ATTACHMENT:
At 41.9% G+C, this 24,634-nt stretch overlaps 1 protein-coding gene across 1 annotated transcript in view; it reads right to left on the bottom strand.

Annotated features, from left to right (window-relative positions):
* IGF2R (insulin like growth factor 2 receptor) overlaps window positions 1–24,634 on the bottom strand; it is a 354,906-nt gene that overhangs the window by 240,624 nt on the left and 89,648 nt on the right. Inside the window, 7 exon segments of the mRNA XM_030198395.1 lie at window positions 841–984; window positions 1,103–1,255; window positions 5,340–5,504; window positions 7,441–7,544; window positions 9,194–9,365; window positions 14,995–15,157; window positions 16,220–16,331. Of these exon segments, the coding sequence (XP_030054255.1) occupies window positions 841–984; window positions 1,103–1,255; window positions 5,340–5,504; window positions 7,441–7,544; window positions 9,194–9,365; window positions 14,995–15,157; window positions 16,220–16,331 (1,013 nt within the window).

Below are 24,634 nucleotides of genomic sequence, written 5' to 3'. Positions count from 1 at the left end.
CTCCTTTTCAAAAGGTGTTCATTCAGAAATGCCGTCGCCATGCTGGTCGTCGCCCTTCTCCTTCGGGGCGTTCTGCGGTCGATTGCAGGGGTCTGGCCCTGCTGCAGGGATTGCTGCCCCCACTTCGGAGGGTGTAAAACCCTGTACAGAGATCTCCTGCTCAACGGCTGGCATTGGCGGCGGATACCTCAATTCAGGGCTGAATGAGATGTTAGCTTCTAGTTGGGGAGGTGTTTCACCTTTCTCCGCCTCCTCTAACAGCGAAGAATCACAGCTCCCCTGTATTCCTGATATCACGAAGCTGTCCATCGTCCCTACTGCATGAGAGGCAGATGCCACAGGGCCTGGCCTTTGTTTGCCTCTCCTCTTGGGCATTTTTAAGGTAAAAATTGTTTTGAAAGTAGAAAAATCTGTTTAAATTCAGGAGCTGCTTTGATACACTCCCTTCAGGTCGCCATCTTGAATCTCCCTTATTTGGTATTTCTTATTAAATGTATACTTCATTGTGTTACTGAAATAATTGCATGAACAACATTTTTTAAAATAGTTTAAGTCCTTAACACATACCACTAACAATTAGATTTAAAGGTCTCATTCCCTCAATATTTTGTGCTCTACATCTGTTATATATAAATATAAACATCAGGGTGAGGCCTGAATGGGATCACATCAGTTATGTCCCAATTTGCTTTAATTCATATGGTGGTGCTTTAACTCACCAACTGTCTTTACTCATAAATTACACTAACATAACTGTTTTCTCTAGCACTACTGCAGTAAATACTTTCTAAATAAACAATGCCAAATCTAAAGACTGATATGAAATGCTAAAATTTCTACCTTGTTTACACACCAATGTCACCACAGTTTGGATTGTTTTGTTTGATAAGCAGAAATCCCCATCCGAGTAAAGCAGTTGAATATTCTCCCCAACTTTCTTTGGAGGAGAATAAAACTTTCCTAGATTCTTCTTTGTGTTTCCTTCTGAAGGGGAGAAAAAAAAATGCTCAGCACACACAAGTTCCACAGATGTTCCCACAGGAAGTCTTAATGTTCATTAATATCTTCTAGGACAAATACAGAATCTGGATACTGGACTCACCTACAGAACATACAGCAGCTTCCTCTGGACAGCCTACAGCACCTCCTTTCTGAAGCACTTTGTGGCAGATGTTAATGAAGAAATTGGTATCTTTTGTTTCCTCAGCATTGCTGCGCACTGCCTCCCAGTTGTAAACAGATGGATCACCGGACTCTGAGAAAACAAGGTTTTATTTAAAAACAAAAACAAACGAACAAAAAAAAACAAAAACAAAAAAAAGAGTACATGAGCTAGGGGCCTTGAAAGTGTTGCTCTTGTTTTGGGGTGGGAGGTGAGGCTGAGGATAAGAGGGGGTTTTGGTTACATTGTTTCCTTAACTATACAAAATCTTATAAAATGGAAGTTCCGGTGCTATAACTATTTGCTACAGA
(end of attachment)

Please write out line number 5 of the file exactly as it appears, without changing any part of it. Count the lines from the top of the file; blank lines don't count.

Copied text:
CTCCTTTTCAAAAGGTGTTCATTCAGAAATGCCGTCGCCATGCTGGTCGTCGCCCTTCTCCTTCGGGGCGTTCTGCGGTCGATTGCAGGGGTCTGGCCCTGCTGCAGGGATTGCTGCCCCCACTTCGGAGGGTGTAAAACCCTGTACAGAGATCTCCTGCTCAACGGCTGGCATTGGCGGCGGATACCTCAATTCAGGGCTGAATGAGATGTTAGCTTCTAGTTGGGGAGGTGTTTCACCTTTCTCCGCCTCCTCTAACAGCGAAGAATCACAGCTCCCCTGTATTCCTGATATCACGAAGCTGTCCATCGTCCCTACTGCATGAGAGGCAGATGCCACAGGGCCTGGCCTTTGTTTGCCTCTCCTCTTGGGCATTTTTAAGGTAAAAATTGTTTTGAAAGTAGAAAAATCTGTTTAAATTCAGGAGCTGCTTTGATACACTCCCTTCAGGTCGCCATCTTGAATCTCCCTTATTTGGTATTTCTTATTAAATGTATACTTCATTGTGTTACTGAAATAATTGCATGAACAACATTTTTTAAAATAGTTTAAGTCCTTAACACATACCACTAACAATTAGATTTAAAGGTCTCATTCCCTCAATATTTTGTGCTCTACATCTGTTATATATAAATATAAACATCAGGGTGAGGCCTGAATGGGATCACATCAGTTATGTCCCAATTTGCTTTAATTCATATGGTGGTGCTTTAACTCACCAACTGTCTTTACTCATAAATTACACTAACATAACTGTTTTCTCTAGCACTACTGCAGTAAATACTTTCTAAATAAACAATGCCAAATCTAAAGACTGATATGAAATGCTAAAATTTCTACCTTGTTTACACACCAATGTCACCACAGTTTGGATTGTTTTGTTTGATAAGCAGAAATCCCCATCCGAGTAAAGCAGTTGAATATTCTCCCCAACTTTCTTTGGAGGAGAATAAAACTTTCCTAGATTCTTCTTTGTGTTTCCTTCTGAAGGGGAGAAAAAAAAATGCTCAGCACACACAAGTTCCACAGATGTTCCCACAGGAAGTCTTAATGTTCATTAATATCTTCTAGGACAAATACAGAATCTGGATACTGGACTCACCTACAGAACATACAGCAGCTTCCTCTGGACAGCCTACAGCACCTCCTTTCTGAAGCACTTTGTGGCAGATGTTAATGAAGAAATTGGTATCTTTTGTTTCCTCAGCATTGCTGCGCACTGCCTCCCAGTTGTAAACAGATGGATCACCGGACTCTGAGAAAACAAGGTTTTATTTAAAAACAAAAACAAACGAACAAAAAAAAACAAAAACAAAAAAAAGAGTACATGAGCTAGGGGCCTTGAAAGTGTTGCTCTTGTTTTGGGGTGGGAGGTGAGGCTGAGGATAAGAGGGGGTTTTGGTTACATTGTTTCCTTAACTATACAAAATCTTATAAAATGGAAGTTCCGGTGCTATAACTATTTGCTACAGA